Deer Park United in downtown Toronto earned that lesson first-hand when the city gave its 1913 building a heritage designation about two years ago, shortly after the congregation decided to move and sell. Discussions with a developer who wanted to purchase the property and demolish the building fizzled. The congregation was left to maintain an unheated vacant building and find a buyer willing to work with the existing structure.

A pending sale was in place by early this year. But Fred Graham, chair of the Deer Park Board, says the designation cost the congregation at least $1 million and countless volunteer hours. Deer Park is now sharing space in a neighbouring Presbyterian church and considering a longer-term shared ministry arrangement. “We did the best we could,” says Graham, calling the heritage listing “a serious challenge to church life.”

Uptown, Asbury and West United has been trying for about five years to build a new church and affordable housing on its 1.75-acre site. Tearing down its 1950s-era, poorly insulated, asbestos-contaminated church makes the most sense. Even without a designation in place, though, the city’s Heritage Preservation Services department has pressured the congregation to work with the existing building, adding at least $1 million in extra costs to the proposed project.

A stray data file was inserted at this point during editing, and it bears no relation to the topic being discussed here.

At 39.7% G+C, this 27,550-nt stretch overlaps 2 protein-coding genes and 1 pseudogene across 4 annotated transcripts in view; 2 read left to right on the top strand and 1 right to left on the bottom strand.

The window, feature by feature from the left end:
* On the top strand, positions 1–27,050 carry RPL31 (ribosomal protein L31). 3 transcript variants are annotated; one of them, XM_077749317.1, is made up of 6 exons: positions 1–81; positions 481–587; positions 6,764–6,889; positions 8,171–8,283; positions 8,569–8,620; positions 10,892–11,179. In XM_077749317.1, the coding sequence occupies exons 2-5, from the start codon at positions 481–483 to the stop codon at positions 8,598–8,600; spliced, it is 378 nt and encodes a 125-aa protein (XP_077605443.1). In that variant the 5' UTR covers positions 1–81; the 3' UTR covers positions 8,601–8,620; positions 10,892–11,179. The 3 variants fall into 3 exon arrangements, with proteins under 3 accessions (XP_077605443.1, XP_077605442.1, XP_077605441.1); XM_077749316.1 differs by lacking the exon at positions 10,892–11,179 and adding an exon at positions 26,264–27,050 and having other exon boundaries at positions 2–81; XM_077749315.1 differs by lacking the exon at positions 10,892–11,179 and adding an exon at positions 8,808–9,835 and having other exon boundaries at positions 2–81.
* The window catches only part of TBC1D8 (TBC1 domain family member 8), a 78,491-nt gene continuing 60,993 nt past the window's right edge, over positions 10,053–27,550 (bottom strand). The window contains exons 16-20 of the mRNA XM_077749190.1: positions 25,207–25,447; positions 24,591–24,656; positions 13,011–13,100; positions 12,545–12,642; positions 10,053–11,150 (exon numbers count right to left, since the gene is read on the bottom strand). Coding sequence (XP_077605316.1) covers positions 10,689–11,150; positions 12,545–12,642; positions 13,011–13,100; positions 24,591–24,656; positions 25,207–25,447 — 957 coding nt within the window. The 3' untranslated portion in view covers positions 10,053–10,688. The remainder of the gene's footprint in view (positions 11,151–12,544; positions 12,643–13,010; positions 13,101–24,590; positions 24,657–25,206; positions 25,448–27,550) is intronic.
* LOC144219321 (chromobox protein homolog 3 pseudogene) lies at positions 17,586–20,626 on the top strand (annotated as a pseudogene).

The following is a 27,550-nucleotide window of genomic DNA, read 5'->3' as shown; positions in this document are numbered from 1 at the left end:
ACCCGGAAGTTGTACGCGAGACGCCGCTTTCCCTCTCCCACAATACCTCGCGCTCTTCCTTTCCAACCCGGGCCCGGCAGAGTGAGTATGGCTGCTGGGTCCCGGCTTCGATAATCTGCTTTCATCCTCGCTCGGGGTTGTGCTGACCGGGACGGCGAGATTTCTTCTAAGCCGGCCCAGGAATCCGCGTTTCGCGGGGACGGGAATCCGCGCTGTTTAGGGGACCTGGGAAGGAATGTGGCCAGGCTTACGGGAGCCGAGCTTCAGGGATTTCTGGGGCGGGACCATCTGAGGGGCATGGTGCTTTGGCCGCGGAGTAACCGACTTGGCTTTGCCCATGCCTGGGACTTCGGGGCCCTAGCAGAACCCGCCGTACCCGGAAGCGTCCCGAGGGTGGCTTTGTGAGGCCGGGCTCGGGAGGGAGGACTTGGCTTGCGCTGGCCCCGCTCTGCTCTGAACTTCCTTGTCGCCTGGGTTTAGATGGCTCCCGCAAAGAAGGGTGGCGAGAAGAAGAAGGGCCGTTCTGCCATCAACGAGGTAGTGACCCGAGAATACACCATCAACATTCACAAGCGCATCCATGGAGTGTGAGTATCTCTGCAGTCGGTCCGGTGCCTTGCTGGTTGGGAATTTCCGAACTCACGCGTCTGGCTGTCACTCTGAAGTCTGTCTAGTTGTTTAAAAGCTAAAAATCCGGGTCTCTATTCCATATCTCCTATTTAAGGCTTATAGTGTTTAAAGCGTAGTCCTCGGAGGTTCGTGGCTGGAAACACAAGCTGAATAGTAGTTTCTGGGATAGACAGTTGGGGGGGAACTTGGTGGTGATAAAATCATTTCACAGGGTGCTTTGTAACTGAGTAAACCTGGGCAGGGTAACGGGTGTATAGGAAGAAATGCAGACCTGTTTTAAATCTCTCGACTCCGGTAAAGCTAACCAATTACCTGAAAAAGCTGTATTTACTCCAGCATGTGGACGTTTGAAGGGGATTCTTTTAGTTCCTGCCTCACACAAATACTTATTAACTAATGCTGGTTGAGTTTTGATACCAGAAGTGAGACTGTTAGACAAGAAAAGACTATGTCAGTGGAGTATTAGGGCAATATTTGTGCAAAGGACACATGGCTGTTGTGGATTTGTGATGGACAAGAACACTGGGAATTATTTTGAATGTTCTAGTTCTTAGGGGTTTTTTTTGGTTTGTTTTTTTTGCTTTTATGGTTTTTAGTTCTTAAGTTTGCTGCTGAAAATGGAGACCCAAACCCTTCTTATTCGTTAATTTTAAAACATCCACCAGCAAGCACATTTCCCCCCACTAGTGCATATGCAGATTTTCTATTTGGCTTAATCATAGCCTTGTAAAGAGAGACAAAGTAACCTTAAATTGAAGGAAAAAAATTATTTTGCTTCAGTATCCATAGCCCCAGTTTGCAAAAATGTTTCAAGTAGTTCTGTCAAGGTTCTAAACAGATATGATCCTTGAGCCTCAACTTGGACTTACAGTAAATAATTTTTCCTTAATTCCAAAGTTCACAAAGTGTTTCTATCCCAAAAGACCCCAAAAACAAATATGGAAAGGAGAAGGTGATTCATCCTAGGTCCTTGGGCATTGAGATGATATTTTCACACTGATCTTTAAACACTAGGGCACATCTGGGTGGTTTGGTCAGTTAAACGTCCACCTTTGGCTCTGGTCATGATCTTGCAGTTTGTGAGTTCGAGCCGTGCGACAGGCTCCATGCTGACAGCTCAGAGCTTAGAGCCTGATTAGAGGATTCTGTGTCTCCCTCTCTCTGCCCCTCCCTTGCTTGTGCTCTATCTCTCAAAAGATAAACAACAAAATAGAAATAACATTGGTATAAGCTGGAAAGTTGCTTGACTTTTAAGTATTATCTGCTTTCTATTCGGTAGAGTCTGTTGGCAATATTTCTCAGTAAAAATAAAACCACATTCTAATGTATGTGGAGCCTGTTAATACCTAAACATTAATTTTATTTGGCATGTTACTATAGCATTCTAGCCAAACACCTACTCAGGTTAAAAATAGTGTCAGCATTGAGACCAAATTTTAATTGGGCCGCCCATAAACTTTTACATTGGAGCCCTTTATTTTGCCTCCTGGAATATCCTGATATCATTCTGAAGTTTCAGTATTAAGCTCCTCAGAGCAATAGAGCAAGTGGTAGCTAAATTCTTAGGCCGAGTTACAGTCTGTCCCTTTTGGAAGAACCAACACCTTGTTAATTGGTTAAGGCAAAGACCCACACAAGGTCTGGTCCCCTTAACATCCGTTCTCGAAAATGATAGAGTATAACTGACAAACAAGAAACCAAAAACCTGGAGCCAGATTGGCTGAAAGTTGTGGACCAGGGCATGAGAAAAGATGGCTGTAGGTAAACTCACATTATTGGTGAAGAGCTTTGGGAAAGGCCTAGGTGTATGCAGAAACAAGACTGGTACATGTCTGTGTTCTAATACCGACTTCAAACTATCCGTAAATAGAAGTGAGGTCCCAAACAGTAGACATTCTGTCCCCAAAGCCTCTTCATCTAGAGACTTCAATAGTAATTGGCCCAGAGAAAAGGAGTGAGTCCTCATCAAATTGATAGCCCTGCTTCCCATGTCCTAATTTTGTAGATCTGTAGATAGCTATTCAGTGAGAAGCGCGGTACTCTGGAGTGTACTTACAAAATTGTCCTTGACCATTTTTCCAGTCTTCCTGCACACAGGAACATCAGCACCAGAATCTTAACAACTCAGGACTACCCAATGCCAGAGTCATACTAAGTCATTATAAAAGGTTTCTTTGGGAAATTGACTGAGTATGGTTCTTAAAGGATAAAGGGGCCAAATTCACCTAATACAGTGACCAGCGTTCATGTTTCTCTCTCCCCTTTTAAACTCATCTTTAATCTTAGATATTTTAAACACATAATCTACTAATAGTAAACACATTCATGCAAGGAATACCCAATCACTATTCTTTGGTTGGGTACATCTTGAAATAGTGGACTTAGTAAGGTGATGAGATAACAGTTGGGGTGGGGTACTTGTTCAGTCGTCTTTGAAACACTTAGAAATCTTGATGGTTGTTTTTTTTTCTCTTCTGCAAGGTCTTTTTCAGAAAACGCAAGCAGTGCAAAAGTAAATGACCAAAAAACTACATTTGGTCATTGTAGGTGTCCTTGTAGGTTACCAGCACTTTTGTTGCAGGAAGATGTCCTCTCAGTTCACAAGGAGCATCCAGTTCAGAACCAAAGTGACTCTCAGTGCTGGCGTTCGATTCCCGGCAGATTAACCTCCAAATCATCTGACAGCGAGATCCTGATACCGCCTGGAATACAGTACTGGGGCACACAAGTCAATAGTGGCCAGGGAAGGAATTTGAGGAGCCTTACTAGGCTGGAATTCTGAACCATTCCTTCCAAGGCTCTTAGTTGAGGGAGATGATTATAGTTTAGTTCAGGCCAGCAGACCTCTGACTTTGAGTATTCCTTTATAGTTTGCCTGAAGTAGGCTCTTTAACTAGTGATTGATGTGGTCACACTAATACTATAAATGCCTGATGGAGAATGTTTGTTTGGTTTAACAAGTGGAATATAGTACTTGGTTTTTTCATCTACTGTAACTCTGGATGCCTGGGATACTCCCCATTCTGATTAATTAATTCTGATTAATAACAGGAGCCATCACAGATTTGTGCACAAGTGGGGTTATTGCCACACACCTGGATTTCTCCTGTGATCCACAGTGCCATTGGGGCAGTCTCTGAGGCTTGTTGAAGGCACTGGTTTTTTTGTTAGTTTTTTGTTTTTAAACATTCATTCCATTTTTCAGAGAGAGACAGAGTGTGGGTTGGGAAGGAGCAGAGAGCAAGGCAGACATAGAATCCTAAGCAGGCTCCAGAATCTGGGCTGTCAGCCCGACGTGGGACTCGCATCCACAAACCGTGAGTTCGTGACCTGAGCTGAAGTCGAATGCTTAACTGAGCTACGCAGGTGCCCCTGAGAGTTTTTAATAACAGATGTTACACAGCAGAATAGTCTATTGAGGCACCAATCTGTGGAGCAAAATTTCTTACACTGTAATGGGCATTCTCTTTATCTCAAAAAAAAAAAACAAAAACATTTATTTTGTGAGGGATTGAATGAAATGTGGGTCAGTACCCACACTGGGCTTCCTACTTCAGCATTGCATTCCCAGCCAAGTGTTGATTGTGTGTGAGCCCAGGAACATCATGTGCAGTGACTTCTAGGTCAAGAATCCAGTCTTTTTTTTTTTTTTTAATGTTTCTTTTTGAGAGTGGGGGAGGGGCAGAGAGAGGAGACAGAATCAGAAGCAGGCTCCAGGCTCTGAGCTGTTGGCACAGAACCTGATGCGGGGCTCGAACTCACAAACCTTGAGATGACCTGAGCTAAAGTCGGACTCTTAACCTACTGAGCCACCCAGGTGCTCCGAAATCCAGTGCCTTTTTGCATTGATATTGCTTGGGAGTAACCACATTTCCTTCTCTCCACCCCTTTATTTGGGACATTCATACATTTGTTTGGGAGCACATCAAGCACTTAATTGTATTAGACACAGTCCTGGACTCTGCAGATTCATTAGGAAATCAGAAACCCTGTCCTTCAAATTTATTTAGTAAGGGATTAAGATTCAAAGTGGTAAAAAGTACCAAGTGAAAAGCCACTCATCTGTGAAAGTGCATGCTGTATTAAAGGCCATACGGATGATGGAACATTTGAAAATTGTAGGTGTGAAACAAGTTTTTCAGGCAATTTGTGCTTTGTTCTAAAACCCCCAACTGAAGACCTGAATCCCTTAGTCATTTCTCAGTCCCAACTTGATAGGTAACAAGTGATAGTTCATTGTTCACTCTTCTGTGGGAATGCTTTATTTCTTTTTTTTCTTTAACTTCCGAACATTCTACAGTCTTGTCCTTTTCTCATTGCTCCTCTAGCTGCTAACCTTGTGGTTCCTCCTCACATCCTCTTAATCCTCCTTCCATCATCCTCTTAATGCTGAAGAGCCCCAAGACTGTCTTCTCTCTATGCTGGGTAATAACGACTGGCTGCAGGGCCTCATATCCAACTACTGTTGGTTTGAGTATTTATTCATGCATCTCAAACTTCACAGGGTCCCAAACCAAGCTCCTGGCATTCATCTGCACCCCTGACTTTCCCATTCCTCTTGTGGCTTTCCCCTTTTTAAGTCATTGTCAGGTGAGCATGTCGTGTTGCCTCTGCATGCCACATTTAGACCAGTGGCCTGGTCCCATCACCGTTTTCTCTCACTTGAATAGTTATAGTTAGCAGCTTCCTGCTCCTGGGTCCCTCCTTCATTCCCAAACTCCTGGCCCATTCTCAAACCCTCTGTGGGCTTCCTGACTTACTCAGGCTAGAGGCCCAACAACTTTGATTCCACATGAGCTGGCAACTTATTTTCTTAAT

“Churches are being coerced and told that they must keep these old buildings,” says Pauline McKenzie, chair of Asbury and West United’s architecture sub-committee. “It’s a form of expropriation without compensation…It really infringes on the rights of denominations to decide how best to serve their communities.”

Heritage listing isn’t always a problem but it often means the non-church community must adopt a sense of local responsibility. In Oshawa, Ont., hard hit by the economic downturn, Simcoe Street United has become a “beacon for those in need,” says Rev. David Moore, offering community meals, a food pantry, winter coat distribution and advocacy service. The church is also the city’s first designated heritage property. “This is not just our building, it’s Oshawa’s building,” says Moore. He hopes that support will translate into financial help when the congregation starts fundraising for about $500,000 in needed repairs to its spire.